I know we've all been skirting around the subject of that one language of love. Is it intended to be kept a secret? Are people scared to talk about it?
I don't know how, but once again my kids have gone above and beyond- they have cracked the code, figured out the other language of love and perfected it. At such tender ages. Granted, they are brilliant little souls. I shouldn't be that surprised.
I showed up promptly for my 45 minute rotation of classroom helper. It's moments like these they make me feel like an adult. A certified mom.
THE REAL DEAL.
That's what I am.
Believe it. Or don't. Whatevs.
Anyway, I was in there as the volunteer helping the kids with their writing. As Porter saw me appear in the doorway, he applied his coy little smile and sat up a little straighter. Just like he does every time I pop through that door. Oh it just makes my heart flutter.
So, I get to doing my routine of bee-boppin around the class, writing down the sentences that the kids dictate, reminding them of the two-finger space between each word, etc etc. It's what us real moms do when we help in class. FYI.
After making a few rounds, I wind up at Porter's desk again. Now, mind you, this is year two of Kindergarten for Porter, so he's a pro. He's got two sentences spelled out. His penmanship could rival any second grade girls. His picture is detailed. There's not a lot of enhancing to be done on his paper, if you will. But my job, as the in-class volunteer, is to help him be...
And since I didn't have any of the standard Kindergarten-level suggestions, I deemed it an appropriate time to introduce the concept of proper nouns to the boy. And that they get capitalized. Genius.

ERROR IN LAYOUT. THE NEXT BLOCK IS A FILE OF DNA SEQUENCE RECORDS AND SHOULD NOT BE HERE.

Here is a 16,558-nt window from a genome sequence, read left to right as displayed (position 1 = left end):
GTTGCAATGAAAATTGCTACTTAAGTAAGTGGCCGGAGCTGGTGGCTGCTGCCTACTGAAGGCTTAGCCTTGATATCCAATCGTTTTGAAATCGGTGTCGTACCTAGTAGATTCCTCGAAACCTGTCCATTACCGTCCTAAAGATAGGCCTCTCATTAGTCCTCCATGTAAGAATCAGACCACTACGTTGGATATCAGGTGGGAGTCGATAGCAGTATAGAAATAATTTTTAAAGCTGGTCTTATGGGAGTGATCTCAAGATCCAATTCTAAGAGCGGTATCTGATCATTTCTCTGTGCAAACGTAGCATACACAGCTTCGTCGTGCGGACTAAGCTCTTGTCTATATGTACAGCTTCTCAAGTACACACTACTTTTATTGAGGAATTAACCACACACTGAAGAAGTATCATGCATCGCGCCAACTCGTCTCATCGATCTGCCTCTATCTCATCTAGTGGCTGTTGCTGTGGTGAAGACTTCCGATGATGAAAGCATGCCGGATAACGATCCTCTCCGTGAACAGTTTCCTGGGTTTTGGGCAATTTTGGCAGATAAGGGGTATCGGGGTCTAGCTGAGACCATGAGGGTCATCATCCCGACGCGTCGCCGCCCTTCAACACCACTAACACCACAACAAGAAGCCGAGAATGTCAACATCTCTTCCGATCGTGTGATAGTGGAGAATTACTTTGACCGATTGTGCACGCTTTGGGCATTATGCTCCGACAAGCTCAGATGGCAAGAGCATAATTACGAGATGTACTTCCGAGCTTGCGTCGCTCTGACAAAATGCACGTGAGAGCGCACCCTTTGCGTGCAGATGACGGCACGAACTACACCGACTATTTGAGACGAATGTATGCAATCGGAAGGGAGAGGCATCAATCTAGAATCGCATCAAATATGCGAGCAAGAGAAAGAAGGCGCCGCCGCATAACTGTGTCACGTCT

So I took the red twisty pencil that is reserved for us responsible adults and right then and there I showcased proper noun capitalization on his paper.
about flipped. In front of his classmates. In front of his teacher.
But it was a quiet flip. As quiet as the paper that softly feathered to the floor, dismissed like damaged goods.
His cheeks became bigger, his breathing heavier, his eyes very disturbed.
"YOU RUINED MY WORK,"
he said in the whispered yell that would make even the most seasoned mom envious.
I took the obvious route of trying to explain my thought process, how he was doing so good that I thought he was ready for even more. That wasn't about to cool him down one degree. His teacher went for a similar explanation before inviting him over to the reading corner to cool off.
I finished my rounds and looked for my routine shy, dismissal smile that I always get when exiting the classroom. But not this time.
Stone cold face.
An intentional stone cold face.
And without a doubt, I could feel it,
the love dripping off his soul for me, the intense appreciation he felt for the service I offered him.
The boy loves me, it's not to be denied.
And I felt it, at the core of my heart, where his pointed arrow had landed.
And to make sure I understood how these boys feel about their sweet mama....
Later that afternoon, Dallin called with the conflicting Ipad question...can he play the football game? The football game that takes way over an hour?
No. The answer is NO.
The compromise is 20 minutes.
And no arguing when the timer goes off.
"Ok great, yea, thanks mom I promise that's good you're great I would never argue now where's the Ipad?"
I love being on the same page. It makes life so easy.
Now come 30 minutes later- because let's be honest, ain't no one wanting to disrupt the peace when it's taken residence- we're back at the negotiating table, all previous settlements negated, lost in thin air.
And with the new negotiations comes a whole different child.
His eyes turn red and are GROWING. He is mad and yelling.
"YOU ARE THE MEANEST MOM EVER. EVER. DID YOU HEAR ME? YOU'RE MEAN.
I DON'T. EVEN. CARE."
Did you sense that?
I was practically breathless. The passion that accompanied the gratitude. That we so generously have provided an iPad for his enjoyment. That I gave him extra time. That I am helping him in the rewarding path of time-management and self-discipline.
He is wiser than his years.
You guys, it's real love. The purest.
And I feel it.
Pitter freakin patter baby.
We have found our love language.
If you haven't been told off, swatted at, or got the death-to-you look from your kids recently, it's seriously time to step it up.